CHARLOTTE — Some Charlotte families worry a new immigration bill will keep loved ones apart.
A group of U.S. Senators is putting the final touches on an immigration reform bill. At a news conference Monday, the Southeast Asian Coalition and the Latin American Coalition expressed concerns about the bill's potential to not allow families the opportunity to be united legally in the United States.
Zenobia Drammeh wants to finally put a face to the voice.
“I hear him on the phone all the time,” said Drammeh.
Those 10 minute phone calls and stories from her mom are all she knows about her brother in Gambia.
“My biggest dream is for her to see him again,” said Drammeh.
Drammeh's entire family except for her brother moved to the United States years ago. Her brother stayed behind to take care of his grandparents.
Drammeh's story is similar to others at a Latin American Coalition and Southeast Asian Coalition news conference. The families there hope to be united with loved ones one day.
“I might not be able to get that chance,” said Drammeh.
Drammeh and the other families say they are worried a new immigration bill could keep their families apart. Eight senators are currently drawing-up the new legislation. They expect to be done later this week.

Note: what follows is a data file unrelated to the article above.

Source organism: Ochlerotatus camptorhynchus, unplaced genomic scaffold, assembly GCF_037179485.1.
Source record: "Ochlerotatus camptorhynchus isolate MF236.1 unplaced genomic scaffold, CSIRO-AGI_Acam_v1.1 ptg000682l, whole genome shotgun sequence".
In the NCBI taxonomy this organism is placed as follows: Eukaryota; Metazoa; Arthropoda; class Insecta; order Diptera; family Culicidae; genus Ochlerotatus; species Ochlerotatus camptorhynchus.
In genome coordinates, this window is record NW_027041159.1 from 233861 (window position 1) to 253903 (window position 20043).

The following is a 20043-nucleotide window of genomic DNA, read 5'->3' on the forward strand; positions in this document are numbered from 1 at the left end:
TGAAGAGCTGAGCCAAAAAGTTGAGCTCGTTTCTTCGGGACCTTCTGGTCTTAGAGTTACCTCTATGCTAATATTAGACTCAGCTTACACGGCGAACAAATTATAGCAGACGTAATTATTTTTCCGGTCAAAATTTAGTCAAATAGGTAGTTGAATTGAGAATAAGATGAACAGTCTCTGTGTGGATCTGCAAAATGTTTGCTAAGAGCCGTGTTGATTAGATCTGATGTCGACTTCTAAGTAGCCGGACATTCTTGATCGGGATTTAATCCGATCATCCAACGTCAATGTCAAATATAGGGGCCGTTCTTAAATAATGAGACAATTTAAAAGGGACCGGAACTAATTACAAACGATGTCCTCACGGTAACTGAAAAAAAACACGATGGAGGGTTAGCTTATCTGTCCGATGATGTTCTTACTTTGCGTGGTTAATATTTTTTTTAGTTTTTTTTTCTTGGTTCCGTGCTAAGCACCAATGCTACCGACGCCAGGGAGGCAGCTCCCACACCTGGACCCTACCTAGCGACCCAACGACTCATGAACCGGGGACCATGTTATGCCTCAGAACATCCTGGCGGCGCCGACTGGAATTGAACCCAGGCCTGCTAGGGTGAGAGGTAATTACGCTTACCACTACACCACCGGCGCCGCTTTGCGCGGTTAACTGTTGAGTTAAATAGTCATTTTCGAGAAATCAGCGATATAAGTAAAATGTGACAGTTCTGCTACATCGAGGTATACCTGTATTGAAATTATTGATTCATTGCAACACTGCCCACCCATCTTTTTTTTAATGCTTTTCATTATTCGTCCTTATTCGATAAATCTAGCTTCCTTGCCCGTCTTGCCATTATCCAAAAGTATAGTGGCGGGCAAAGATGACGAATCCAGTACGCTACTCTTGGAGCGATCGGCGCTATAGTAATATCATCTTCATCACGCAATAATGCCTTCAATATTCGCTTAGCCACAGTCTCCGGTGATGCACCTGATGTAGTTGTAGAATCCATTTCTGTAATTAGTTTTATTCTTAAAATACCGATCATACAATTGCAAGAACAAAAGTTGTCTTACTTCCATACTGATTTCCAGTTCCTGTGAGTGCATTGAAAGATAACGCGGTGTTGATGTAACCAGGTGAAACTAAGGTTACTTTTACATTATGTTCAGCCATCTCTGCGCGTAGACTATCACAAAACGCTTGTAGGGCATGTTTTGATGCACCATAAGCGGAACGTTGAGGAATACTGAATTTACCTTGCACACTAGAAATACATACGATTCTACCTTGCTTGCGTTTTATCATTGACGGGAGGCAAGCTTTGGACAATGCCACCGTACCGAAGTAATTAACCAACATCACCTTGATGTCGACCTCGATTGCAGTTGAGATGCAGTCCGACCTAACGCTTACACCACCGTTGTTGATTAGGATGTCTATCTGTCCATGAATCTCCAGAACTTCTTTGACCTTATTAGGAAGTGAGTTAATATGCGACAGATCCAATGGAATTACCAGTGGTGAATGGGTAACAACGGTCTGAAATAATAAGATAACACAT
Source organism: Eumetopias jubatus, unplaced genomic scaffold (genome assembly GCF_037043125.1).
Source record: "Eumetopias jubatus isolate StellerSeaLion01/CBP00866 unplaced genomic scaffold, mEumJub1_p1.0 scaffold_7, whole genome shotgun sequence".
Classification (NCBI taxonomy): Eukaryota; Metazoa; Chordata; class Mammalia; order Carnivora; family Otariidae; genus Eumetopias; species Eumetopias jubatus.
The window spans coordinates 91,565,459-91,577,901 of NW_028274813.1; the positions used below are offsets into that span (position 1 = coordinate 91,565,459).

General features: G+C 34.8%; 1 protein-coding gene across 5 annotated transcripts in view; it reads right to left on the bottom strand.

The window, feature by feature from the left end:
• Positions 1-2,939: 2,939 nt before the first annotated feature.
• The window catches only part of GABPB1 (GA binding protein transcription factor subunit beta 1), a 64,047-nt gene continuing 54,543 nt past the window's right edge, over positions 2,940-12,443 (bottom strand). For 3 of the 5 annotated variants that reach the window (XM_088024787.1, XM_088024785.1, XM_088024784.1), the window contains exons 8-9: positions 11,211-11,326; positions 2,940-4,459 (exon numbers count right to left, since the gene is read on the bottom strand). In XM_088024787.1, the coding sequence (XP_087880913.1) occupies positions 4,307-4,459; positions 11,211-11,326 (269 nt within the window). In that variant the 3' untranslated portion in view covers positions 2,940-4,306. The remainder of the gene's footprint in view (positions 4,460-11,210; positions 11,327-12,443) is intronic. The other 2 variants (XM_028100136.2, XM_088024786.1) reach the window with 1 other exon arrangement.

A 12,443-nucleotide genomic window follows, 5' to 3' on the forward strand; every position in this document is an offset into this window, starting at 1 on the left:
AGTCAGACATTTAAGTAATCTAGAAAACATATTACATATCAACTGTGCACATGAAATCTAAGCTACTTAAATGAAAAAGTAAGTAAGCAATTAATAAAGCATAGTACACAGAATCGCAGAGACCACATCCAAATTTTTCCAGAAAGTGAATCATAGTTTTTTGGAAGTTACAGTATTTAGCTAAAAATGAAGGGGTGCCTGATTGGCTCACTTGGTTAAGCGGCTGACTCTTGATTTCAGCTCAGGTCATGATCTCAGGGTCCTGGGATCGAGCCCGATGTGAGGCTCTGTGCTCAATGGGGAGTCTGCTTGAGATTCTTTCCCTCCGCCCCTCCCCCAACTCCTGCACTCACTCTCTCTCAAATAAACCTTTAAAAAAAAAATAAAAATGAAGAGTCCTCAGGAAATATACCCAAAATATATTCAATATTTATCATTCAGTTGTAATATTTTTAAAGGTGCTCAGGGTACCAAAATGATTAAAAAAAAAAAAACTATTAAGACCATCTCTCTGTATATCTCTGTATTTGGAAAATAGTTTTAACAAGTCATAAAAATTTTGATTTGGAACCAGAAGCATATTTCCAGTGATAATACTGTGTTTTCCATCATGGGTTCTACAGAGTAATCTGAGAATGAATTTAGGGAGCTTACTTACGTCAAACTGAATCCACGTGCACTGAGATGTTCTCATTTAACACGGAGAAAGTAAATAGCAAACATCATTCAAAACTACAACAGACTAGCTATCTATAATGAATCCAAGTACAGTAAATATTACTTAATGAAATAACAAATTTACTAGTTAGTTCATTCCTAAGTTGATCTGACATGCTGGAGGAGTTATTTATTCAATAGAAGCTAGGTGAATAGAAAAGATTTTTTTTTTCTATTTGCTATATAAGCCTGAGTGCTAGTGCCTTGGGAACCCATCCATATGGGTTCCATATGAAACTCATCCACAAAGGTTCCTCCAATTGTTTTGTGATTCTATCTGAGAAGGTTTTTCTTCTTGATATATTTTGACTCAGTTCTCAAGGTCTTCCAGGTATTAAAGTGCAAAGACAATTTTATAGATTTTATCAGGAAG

Southeast Asian Coalition Executive Director Cat Bao Le worries the new bill will grant residency based on the country's economic needs instead of family unity.
“Any formal proposals that would undermine family unity and create any more barriers to family unification go against our values of family unity,” said Le.
Drammeh is currently going through the petitioning process and has waited decades for the government to allow her brother in the U.S. She would rather keep waiting, than to never have hope of seeing him face to face.
Later this week, several Charlotte groups will be travel to Washington D.C. to be part of the national rally for immigration reform. A Charlotte rally is scheduled on Wednesday.